amazon seller analytics

The Million Dollar Case Study: Europe – Session #17: Amazon Seller Analytics

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Whilst I was working behind the scenes battling with getting our Europe Amazon Seller Central account approved, organizing shipping, VAT registration and other details, we decided to run a session on Amazon seller analytics.

This is something that you will need to get a handle on as soon as your inventory lands and you start making sales. An efficient business always stays on top of it’s important financial metrics. It’s the only way to fully understand the health of your business, and identify areas of improvement or growth.

So in this session we had Shane Stinemetz, Director of Fetcher join Greg and myself, to explain how to calculate your Amazon business profit and loss.

Jungle Slumber Updates

Transparency is key for this case study so here’s some of the latest updates about the launch of my first product, Jungle Slumber sleeping bags. As I mentioned in previous sessions, it took several weeks to get our new Europe Seller Central account verified. There wasn’t anything wrong in particular, they just kept asking for more information, which we provided, and it took them a long time to process things.

Again – it’s always best to sign up for things like Seller Central, or register your business, or for VAT as early as possible if you know you are going to sell. This prevents any unwanted headaches.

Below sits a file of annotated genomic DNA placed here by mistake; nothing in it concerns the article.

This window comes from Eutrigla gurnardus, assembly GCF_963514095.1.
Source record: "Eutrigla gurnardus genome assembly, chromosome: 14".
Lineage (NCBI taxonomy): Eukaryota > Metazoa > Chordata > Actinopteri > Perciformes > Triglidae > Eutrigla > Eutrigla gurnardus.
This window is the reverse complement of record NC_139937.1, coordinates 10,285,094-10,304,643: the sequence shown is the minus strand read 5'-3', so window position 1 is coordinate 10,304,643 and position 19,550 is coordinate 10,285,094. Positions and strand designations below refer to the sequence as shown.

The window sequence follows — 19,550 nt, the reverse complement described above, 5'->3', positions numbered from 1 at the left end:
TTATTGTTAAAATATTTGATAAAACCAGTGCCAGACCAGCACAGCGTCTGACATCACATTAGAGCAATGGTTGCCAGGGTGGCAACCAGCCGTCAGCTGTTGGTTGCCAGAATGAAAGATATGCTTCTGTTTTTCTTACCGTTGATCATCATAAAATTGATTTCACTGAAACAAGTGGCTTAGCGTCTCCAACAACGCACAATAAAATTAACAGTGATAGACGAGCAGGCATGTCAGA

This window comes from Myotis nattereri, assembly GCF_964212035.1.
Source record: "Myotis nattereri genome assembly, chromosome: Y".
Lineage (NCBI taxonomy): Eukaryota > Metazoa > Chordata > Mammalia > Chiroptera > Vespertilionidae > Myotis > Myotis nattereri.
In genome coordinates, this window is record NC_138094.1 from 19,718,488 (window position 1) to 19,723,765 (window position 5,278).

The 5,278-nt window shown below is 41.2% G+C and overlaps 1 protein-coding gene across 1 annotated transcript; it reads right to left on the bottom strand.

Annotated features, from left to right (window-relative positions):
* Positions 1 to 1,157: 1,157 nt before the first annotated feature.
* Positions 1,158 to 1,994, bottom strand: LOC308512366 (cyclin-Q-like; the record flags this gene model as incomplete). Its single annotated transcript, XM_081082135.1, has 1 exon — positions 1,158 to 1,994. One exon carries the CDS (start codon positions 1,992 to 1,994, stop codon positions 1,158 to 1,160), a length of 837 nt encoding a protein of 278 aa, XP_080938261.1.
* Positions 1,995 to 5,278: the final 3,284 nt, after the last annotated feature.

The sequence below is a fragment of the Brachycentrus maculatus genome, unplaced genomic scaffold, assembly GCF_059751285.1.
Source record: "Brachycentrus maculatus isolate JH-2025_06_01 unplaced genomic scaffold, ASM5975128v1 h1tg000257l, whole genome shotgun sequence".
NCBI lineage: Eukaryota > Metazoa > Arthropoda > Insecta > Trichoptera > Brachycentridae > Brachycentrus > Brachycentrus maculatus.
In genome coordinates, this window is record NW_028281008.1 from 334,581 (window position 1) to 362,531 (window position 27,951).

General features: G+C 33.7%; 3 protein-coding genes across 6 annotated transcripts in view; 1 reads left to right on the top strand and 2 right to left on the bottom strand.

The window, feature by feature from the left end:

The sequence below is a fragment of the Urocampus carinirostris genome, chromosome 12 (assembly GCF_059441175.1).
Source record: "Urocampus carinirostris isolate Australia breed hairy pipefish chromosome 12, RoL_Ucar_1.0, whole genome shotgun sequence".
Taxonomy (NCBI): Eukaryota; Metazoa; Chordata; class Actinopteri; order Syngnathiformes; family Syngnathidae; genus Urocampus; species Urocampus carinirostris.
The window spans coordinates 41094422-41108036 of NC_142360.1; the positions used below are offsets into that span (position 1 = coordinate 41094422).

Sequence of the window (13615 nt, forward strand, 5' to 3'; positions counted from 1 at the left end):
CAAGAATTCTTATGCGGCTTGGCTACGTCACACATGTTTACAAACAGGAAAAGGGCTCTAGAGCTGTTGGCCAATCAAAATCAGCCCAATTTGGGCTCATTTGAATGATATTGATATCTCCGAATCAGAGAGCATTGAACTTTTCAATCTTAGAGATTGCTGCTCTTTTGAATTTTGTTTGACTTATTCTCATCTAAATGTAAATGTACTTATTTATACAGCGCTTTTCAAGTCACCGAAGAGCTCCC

For me I had to move forward for the purposes of the case study, so I decided to keep 300 units with the supplier ready for air shipment when the FNSKU becomes available. Then, I worked with Flexport to get the ocean shipment on the sea, and decided to take the hit and pay Amazon to label the products with FNSKU’s when they arrived.

Shipping Problems?

I hit another barrier here. Flexport wanted to ship my ocean freight FCL (full container load) because the sleeping bags almost fill up a full container. However, the supplier was not expecting FCL and therefore their costs to get the shipment to the port in Shenzhen, China, were more than they expected. (We agreed upon FOB incoterms, which means the supplier ships the goods to the port and then your forwarder takes over from there). 👍

In the end, we concluded that using FCL at this stage would be the most efficient. With the holidays coming up, it was time to figure out a solution. So between myself, Flexport and my supplier, we negotiated. It end up costing an extra $130 for us to cover some of the extra costs for the shipment to the port in China.